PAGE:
GSPN: Available since July of 2013, the Global Searchable Patent Network is a cooperative database between the USPTO and China’s State Intellectual Property Office (SIPO). The database provides access to machine translations for Chinese applications and patents.
One last thing to keep in mind is that there is a difference between finding a patent and a patent search. Knowing the patent number, inventor name or having some idea about the invention is a big advantage when trying to find a patent. The term patent search refers to a broader search intended to find ideas or inventions that are similar to an invention being considered for patenting. While the databases listed can be used, patent searches are more about discipline and technique than databases.
Below is a summary of selected patents that have been recently issued in textile related classification codes:
Footwear Having an Enclosed Toe: A single piece block composed of a midsole and toe enclosure. It acts as a consistent integrated base that allows designers to make modifications without worrying about significantly affecting the basic fit and function of the shoe. Patent #: 8533976. Inventor: Fuerst. Assignee: Keen, Inc.
Quickly Releasable Vest: A vest made of several components held together with quick release buckles and tapes. A mechanism is incorporated into the system that allows the user to pull a cord which releases the tapes and allows the vest to be removed quickly. It is intended for emergency purposes, such as when a soldier falls into deep water, to allow quick removal of the weight. Patent #: 8533862. Inventor: Khandelwal. Assignee: MKU PVT Ltd.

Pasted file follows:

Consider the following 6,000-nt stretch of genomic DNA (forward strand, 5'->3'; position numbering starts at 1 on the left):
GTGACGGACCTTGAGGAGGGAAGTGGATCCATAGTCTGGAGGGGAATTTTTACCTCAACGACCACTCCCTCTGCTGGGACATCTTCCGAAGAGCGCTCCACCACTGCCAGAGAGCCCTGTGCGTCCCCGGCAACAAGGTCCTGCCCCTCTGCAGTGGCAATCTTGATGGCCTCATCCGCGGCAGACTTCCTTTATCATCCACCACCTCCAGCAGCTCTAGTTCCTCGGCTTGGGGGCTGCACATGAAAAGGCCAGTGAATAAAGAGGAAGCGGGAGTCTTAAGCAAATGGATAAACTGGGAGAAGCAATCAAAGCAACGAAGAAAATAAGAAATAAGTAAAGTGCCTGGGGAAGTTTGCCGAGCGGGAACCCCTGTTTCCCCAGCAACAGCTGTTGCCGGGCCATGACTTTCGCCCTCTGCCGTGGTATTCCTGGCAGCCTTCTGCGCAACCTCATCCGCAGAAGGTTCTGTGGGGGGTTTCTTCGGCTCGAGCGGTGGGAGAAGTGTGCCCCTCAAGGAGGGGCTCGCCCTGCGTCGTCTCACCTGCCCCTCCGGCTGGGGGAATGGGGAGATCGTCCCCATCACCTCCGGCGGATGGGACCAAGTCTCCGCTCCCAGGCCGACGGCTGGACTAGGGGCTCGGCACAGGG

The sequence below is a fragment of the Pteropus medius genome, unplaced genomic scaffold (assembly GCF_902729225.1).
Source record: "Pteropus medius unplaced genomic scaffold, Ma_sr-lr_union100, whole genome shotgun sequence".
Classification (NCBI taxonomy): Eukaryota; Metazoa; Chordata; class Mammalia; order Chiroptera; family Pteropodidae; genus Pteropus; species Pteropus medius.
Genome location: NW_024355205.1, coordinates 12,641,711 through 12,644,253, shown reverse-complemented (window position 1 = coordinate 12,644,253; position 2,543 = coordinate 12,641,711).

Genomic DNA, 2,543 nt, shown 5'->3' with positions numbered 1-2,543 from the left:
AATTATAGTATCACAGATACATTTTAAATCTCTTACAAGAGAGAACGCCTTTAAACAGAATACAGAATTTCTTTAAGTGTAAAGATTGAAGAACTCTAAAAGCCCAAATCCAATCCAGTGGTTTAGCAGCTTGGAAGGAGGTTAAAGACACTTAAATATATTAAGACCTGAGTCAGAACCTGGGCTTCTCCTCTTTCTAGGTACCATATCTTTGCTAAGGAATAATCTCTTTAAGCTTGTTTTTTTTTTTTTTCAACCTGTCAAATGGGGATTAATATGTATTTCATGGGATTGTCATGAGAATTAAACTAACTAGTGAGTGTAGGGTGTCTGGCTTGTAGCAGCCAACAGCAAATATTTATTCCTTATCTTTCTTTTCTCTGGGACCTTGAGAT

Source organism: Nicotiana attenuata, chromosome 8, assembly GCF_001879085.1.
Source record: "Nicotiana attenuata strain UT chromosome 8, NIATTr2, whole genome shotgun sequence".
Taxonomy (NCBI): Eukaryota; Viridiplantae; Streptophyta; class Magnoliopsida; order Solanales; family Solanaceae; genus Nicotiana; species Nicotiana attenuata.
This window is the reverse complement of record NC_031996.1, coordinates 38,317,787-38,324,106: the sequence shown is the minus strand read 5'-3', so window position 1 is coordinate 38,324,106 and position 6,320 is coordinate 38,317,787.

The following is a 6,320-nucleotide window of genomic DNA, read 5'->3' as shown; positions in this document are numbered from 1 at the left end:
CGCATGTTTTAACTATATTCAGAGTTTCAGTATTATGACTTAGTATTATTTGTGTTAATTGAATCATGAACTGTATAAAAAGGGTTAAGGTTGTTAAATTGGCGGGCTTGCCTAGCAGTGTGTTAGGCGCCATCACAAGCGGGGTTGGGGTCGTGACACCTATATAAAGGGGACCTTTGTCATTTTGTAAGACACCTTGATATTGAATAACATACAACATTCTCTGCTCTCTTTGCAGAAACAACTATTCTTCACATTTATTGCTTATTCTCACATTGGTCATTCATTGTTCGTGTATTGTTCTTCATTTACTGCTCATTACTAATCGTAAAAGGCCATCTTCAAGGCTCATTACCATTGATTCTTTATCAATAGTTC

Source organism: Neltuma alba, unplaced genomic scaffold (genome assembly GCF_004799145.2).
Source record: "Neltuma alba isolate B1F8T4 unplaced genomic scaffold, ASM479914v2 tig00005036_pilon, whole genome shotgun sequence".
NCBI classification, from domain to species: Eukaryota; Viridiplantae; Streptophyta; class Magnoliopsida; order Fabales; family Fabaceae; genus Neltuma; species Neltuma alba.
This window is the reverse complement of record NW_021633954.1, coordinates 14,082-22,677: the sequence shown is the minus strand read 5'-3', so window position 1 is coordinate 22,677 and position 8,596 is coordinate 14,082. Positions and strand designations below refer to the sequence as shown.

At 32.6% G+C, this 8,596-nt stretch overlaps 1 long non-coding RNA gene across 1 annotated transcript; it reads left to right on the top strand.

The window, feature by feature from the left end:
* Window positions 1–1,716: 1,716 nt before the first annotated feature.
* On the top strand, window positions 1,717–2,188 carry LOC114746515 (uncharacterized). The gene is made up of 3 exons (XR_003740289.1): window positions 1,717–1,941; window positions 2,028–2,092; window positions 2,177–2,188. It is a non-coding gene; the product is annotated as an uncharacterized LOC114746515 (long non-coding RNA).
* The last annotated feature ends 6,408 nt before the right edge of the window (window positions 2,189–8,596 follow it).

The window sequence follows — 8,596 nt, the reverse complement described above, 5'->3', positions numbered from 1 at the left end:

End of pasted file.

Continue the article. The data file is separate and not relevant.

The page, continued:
Stabilizing Garment System: A shirt and pants where spandex bands are incorporated directly into the garment following major muscle and ligament lines. The spandex provides compression along these line preventing sprains and strains. Patent #: 8533864. Inventor: Kostrzewski. Not Assigned.
Article Having an Improved Closure Device: A button replacement that is easier to fasten and has locking capability to improve security. Patent #: 8533866. Inventor: Lindquist. Assignee: VF Jeanswear Limited Partnership.